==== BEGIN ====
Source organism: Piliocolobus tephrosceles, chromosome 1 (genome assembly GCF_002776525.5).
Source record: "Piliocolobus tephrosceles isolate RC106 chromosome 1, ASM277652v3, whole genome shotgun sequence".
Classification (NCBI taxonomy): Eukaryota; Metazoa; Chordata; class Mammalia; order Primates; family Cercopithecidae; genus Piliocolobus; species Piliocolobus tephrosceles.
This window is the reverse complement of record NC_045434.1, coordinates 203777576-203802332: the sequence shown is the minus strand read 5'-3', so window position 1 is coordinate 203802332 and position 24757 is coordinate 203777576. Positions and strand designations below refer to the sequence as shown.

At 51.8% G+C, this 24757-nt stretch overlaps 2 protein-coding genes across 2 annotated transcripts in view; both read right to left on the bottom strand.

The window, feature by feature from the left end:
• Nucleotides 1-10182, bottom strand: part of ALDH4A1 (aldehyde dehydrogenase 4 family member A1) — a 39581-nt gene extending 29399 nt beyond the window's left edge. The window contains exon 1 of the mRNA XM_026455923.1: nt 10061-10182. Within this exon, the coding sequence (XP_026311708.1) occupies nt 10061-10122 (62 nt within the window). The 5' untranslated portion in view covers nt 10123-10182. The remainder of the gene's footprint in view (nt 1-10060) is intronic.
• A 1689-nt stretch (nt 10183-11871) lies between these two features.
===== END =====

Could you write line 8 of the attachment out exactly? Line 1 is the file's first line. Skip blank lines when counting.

• A 1689-nt stretch (nt 10183-11871) lies between these two features.